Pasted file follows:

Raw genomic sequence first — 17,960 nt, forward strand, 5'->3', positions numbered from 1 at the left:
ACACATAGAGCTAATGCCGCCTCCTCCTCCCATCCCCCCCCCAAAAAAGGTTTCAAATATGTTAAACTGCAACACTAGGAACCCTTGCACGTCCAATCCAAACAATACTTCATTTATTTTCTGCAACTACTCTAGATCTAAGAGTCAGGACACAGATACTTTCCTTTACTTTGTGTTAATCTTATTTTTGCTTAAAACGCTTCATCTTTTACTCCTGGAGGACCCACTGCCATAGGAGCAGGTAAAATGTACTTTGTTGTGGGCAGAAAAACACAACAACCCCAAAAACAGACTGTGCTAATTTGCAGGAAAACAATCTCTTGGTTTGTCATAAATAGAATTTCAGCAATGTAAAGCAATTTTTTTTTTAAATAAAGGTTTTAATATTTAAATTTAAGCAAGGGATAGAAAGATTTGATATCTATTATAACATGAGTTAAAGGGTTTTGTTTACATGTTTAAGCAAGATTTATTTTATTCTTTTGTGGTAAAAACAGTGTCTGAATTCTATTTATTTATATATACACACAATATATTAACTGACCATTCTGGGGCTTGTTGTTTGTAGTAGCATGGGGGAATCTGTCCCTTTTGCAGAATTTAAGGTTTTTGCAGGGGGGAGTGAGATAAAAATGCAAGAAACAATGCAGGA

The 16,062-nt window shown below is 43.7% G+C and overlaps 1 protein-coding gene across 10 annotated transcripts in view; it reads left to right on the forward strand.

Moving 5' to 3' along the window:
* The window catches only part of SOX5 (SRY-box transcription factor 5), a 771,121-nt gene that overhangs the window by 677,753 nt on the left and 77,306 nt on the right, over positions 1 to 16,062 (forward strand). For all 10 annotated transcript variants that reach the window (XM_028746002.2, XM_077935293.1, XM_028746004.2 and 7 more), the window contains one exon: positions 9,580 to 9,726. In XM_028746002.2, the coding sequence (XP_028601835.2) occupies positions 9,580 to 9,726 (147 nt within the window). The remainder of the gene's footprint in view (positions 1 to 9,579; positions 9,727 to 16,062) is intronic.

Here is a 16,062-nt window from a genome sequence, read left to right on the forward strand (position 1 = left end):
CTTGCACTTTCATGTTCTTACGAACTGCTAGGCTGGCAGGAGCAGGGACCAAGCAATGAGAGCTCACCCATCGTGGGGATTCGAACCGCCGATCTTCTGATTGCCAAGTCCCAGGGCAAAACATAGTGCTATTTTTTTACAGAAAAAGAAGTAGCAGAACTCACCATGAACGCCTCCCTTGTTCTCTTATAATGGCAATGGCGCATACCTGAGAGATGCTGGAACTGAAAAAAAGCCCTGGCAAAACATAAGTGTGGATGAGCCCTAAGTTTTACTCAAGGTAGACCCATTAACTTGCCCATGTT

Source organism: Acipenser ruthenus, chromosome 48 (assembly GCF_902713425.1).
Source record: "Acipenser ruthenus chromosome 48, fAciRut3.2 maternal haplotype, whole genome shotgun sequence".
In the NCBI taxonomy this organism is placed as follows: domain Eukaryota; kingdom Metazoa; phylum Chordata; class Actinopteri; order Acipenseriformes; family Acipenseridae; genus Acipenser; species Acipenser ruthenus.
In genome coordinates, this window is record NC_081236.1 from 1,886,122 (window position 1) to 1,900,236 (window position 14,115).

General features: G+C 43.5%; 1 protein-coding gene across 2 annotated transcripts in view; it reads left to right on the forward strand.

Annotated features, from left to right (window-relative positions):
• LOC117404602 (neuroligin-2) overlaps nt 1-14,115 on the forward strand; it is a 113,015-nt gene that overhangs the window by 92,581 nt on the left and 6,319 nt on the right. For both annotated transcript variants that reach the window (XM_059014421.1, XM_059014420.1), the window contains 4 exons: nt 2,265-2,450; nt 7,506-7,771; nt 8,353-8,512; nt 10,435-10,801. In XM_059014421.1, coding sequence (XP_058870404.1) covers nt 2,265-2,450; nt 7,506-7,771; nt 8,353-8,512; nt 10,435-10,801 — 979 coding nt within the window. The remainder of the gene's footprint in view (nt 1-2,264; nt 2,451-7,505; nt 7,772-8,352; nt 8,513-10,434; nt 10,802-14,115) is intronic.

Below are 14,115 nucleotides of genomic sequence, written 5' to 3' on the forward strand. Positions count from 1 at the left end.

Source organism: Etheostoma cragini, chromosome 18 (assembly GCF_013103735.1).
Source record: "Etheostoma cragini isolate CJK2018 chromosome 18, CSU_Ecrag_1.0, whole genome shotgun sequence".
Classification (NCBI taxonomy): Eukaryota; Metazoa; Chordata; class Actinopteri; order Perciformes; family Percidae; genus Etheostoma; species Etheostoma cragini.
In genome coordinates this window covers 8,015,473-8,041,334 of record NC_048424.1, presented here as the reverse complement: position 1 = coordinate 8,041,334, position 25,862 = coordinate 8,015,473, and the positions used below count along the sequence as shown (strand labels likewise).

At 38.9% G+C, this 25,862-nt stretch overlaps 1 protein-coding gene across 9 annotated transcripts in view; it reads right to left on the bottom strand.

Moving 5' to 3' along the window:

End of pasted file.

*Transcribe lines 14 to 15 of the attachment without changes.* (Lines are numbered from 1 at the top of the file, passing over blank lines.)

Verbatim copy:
• LOC117404602 (neuroligin-2) overlaps nt 1-14,115 on the forward strand; it is a 113,015-nt gene that overhangs the window by 92,581 nt on the left and 6,319 nt on the right. For both annotated transcript variants that reach the window (XM_059014421.1, XM_059014420.1), the window contains 4 exons: nt 2,265-2,450; nt 7,506-7,771; nt 8,353-8,512; nt 10,435-10,801. In XM_059014421.1, coding sequence (XP_058870404.1) covers nt 2,265-2,450; nt 7,506-7,771; nt 8,353-8,512; nt 10,435-10,801 — 979 coding nt within the window. The remainder of the gene's footprint in view (nt 1-2,264; nt 2,451-7,505; nt 7,772-8,352; nt 8,513-10,434; nt 10,802-14,115) is intronic.

Below are 14,115 nucleotides of genomic sequence, written 5' to 3' on the forward strand. Positions count from 1 at the left end.